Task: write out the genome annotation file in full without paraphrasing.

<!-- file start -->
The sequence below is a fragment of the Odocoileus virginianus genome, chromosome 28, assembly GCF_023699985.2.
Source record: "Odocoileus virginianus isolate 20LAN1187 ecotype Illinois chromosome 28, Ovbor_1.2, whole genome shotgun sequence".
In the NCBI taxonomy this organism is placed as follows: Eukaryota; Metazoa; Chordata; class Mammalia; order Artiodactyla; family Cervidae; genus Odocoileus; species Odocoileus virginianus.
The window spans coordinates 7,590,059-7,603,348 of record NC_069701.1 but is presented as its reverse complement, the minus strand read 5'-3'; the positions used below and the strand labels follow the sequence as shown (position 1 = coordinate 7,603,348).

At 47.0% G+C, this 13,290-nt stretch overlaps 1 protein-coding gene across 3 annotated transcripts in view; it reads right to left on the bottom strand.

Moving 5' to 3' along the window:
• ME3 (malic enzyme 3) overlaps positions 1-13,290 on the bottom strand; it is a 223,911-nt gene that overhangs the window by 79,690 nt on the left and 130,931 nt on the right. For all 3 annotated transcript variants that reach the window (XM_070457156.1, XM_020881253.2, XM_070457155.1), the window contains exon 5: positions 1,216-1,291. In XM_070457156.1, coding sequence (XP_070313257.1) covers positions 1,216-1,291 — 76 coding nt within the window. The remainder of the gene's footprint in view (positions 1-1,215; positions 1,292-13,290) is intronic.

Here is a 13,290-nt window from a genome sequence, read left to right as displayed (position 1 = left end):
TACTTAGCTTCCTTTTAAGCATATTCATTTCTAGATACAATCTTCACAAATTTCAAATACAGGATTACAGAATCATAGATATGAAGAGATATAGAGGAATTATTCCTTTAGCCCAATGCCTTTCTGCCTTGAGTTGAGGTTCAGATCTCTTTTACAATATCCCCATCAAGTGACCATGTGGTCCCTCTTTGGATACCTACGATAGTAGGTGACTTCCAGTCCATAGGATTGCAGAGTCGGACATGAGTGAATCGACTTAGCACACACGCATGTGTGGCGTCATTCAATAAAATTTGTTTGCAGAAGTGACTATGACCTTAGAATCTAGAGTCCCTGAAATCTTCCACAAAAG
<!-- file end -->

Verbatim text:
The sequence below is a fragment of the Odocoileus virginianus genome, chromosome 28, assembly GCF_023699985.2.
Source record: "Odocoileus virginianus isolate 20LAN1187 ecotype Illinois chromosome 28, Ovbor_1.2, whole genome shotgun sequence".
In the NCBI taxonomy this organism is placed as follows: Eukaryota; Metazoa; Chordata; class Mammalia; order Artiodactyla; family Cervidae; genus Odocoileus; species Odocoileus virginianus.
The window spans coordinates 7,590,059-7,603,348 of record NC_069701.1 but is presented as its reverse complement, the minus strand read 5'-3'; the positions used below and the strand labels follow the sequence as shown (position 1 = coordinate 7,603,348).

At 47.0% G+C, this 13,290-nt stretch overlaps 1 protein-coding gene across 3 annotated transcripts in view; it reads right to left on the bottom strand.

Moving 5' to 3' along the window:
• ME3 (malic enzyme 3) overlaps positions 1-13,290 on the bottom strand; it is a 223,911-nt gene that overhangs the window by 79,690 nt on the left and 130,931 nt on the right. For all 3 annotated transcript variants that reach the window (XM_070457156.1, XM_020881253.2, XM_070457155.1), the window contains exon 5: positions 1,216-1,291. In XM_070457156.1, coding sequence (XP_070313257.1) covers positions 1,216-1,291 — 76 coding nt within the window. The remainder of the gene's footprint in view (positions 1-1,215; positions 1,292-13,290) is intronic.

Here is a 13,290-nt window from a genome sequence, read left to right as displayed (position 1 = left end):
TACTTAGCTTCCTTTTAAGCATATTCATTTCTAGATACAATCTTCACAAATTTCAAATACAGGATTACAGAATCATAGATATGAAGAGATATAGAGGAATTATTCCTTTAGCCCAATGCCTTTCTGCCTTGAGTTGAGGTTCAGATCTCTTTTACAATATCCCCATCAAGTGACCATGTGGTCCCTCTTTGGATACCTACGATAGTAGGTGACTTCCAGTCCATAGGATTGCAGAGTCGGACATGAGTGAATCGACTTAGCACACACGCATGTGTGGCGTCATTCAATAAAATTTGTTTGCAGAAGTGACTATGACCTTAGAATCTAGAGTCCCTGAAATCTTCCACAAAAG